The end of the easy-money era rips the mask off the insolvent zombie economy. The world economy is lurching toward an unprecedented confluence of economic, financial, and debt crises, following the explosion of deficits, borrowing and leverage in recent decades.
Risk assessment should be the first step when choosing any investment. You cannot avoid risk entirely, nor should you – it’s the price you pay for the prospect of higher returns. Equities generally deliver higher total returns over the long term than bonds because they’re riskier.
China’s economic output will lag behind the rest of Asia for the first time this year since 1990, according to World Bank forecasts that highlight the damage done by President Xi Jinping’s zero-Covid policies, and the meltdown of the world’s biggest property market.
The biggest theme for stock-market and bond bulls has been the fountain of liquidity gushing out of central banks for the last 14 years. That has compressed yields and boosted the share valuations of companies that make the best use of cheap capital. But the situation is changing as central banks raise interest rates and withdraw their support from bond markets. It’s why valuations of high-growth giants have been falling.
Planning and managing your personal finances – a process that I have dubbed moneycraft – is a skill that I’ve written about for more than half a century. And I’m still learning.
Earlier this year I cashed in most of my shares – something I haven’t done since I was a young investor. Why? Because I reluctantly concluded that too many things were going wrong with the world economy… In combination they argue for painful recession, perhaps even depression. Look at the list of negatives…
Russia, having failed to secure the lightning victory it hoped for when invading Ukraine, has redeployed its armies to achieve more limited aims – conquest of the East beyond the Donbas, control of the Black Sea littoral as far as Odesa. But what will Moscow do if it fails – if it seems to be facing defeat in the Ukraine?
Inflation in the major economies is the highest it has been for 40 years, and is still rising. Shortages of fossil fuels driven by “don’t invest” climate mania and spin-off of the Ukraine conflict have sent energy costs sky-high. Interest rates are rising – the yield on ten-year US Treasury bonds has climbed to 2.85 per cent. Technology stocks, long-time investors’ favourites, are under pressure, as are emerging markets. After-effects of the pandemic such as the destruction wrought to major industries linger on, with continuing shutdowns in China. Yet stock markets on the whole remain remarkably resilient. What’s going on?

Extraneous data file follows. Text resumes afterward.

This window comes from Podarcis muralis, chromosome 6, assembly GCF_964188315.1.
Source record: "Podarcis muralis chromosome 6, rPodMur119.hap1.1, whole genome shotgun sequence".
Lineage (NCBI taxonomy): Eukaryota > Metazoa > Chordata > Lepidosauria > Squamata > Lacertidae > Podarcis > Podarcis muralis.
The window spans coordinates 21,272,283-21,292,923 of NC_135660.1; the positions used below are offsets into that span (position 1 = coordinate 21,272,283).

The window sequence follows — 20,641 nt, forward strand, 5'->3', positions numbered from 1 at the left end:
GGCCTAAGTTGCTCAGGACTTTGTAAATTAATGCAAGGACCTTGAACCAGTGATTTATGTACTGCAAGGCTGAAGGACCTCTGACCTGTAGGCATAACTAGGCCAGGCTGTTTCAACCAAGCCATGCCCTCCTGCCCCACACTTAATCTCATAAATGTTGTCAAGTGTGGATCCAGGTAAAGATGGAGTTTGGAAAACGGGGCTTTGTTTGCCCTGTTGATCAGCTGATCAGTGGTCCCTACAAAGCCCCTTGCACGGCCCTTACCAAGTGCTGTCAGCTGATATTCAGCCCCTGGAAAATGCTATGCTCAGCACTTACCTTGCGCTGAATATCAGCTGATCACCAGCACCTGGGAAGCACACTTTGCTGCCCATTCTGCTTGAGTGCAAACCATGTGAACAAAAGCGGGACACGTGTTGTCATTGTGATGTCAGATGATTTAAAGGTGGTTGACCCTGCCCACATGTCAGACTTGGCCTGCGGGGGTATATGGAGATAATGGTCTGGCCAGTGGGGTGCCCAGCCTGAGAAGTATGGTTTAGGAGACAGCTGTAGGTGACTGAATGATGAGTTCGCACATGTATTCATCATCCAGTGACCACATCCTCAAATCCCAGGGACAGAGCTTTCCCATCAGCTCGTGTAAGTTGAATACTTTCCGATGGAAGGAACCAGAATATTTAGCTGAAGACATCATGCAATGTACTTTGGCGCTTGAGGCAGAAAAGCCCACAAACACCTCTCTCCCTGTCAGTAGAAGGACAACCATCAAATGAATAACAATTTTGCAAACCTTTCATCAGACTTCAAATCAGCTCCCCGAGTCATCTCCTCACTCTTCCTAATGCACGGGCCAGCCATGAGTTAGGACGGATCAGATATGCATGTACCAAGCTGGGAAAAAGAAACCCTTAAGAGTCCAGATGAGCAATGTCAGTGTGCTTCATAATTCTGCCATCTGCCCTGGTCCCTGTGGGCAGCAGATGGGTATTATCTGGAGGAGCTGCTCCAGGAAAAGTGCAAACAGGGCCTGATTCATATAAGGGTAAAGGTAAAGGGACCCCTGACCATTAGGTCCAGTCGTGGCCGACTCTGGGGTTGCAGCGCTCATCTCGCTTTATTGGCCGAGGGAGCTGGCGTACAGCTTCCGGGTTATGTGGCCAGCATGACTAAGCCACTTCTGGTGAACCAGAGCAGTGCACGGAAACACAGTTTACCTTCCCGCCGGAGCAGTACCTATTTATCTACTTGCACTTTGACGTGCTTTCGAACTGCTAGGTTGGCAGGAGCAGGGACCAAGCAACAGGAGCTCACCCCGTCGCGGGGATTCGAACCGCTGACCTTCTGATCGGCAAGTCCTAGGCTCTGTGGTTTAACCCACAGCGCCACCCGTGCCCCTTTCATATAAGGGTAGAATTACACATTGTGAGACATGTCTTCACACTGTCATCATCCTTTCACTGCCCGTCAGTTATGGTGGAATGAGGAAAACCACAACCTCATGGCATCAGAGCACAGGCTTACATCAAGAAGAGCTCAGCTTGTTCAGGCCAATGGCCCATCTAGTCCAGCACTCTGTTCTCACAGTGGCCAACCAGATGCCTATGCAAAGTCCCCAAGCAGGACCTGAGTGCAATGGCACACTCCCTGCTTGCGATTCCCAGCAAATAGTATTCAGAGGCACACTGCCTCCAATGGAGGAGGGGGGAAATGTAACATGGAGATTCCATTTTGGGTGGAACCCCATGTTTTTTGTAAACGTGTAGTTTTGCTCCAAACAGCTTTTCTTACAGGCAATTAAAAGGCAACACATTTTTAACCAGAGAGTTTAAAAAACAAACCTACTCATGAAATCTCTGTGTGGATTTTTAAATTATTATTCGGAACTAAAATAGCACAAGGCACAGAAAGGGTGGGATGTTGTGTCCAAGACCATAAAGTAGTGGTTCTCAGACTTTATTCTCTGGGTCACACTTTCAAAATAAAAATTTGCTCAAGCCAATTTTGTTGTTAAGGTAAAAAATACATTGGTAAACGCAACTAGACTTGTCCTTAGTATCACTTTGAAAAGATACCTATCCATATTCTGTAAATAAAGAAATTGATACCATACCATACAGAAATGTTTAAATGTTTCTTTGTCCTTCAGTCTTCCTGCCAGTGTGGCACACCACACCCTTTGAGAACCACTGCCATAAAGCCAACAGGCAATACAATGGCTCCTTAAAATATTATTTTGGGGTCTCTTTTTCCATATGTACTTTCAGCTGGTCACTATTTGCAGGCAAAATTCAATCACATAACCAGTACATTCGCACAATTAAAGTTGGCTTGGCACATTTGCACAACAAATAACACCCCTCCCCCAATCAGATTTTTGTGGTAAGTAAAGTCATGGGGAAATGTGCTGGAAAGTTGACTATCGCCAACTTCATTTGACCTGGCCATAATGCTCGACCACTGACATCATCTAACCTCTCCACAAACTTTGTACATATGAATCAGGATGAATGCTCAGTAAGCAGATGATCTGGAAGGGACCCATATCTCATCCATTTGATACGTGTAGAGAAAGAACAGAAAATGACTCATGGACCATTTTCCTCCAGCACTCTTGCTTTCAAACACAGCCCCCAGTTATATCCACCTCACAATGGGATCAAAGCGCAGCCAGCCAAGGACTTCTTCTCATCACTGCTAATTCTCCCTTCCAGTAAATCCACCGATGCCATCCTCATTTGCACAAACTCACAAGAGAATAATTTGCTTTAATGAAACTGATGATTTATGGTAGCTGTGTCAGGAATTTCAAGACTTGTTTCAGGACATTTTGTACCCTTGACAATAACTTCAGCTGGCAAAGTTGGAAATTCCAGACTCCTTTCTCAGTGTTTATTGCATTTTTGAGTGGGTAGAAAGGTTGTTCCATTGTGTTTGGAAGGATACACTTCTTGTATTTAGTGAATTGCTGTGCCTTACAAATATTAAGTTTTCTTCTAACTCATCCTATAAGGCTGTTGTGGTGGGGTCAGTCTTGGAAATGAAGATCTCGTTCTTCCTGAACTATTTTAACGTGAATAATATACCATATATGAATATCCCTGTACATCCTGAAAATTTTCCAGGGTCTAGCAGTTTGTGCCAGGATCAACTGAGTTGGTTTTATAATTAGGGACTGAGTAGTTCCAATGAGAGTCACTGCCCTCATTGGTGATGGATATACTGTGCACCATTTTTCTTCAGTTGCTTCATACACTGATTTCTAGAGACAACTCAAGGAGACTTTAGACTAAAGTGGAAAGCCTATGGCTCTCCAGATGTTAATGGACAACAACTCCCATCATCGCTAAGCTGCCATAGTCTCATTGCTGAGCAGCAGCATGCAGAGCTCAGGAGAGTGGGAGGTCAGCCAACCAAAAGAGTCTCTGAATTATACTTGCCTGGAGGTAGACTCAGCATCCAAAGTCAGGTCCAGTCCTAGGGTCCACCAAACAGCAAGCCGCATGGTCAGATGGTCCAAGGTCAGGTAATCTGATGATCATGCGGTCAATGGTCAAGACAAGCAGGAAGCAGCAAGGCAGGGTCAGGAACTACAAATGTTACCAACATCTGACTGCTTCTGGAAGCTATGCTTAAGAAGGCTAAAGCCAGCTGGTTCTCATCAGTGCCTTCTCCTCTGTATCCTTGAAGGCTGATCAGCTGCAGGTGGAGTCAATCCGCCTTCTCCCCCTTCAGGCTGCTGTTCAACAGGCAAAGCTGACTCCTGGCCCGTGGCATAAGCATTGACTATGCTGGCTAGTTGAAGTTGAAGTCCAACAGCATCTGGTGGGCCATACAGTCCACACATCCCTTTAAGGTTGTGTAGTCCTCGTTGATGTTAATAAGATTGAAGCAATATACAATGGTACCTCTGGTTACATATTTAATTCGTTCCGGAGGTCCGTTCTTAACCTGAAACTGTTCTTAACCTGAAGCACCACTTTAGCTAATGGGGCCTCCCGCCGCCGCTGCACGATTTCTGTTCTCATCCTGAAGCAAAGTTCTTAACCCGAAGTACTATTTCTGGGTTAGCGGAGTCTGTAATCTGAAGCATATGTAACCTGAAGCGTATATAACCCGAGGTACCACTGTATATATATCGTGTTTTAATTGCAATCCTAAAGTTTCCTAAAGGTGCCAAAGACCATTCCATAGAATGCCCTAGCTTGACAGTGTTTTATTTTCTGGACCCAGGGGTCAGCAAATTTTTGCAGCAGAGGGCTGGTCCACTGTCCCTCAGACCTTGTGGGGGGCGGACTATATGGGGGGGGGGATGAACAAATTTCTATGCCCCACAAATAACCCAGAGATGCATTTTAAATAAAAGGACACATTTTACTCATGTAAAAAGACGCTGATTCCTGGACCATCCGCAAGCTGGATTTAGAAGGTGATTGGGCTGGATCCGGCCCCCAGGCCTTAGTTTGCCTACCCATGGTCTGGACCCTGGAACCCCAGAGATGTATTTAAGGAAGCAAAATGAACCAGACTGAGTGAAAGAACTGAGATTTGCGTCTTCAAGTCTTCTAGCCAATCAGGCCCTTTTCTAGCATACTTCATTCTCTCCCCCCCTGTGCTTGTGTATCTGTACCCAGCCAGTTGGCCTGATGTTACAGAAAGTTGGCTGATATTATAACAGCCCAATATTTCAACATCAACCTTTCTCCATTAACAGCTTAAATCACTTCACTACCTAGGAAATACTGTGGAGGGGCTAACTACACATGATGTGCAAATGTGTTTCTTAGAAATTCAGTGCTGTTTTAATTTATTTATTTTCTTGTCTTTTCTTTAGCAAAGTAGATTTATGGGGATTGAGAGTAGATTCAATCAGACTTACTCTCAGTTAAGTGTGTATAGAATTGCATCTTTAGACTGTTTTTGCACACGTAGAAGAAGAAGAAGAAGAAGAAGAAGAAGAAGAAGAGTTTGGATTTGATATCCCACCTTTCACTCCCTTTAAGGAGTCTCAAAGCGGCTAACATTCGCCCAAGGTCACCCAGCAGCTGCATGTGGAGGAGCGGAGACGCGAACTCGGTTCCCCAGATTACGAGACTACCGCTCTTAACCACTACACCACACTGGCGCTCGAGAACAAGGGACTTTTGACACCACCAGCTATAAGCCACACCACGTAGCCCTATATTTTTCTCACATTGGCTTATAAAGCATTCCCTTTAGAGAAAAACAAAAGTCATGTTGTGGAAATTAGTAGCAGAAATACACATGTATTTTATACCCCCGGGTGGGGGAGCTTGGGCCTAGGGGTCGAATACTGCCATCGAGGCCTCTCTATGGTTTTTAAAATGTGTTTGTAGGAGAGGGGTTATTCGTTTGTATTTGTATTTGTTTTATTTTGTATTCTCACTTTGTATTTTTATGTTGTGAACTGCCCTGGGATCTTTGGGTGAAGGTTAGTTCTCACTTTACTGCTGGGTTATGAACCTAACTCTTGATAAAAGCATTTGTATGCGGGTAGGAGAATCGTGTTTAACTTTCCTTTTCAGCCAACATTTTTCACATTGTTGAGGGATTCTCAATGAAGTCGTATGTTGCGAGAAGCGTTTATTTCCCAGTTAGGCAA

First there was the climate change lunacy, which has driven the prices of fossil fuels to new highs. The ironical consequence has been a mad scramble to get more of them – natural gas, oil, even coal. Then came the panic over superflu, combining savage business disruption with a cash-and-credit explosion. Now we have a war in Europe, with international sanctions producing the ejection of Russia, the world’s only full-spectrum commodity superpower, from the global financial system.
Regular portfolio reviews are critical to investment success, especially after big moves in the equity, fixed income and currency markets that can occur from time to time. Unfortunately, many expats never get around to reviewing their portfolios or if they do, don’t approach the process in an organized way that will get results over time.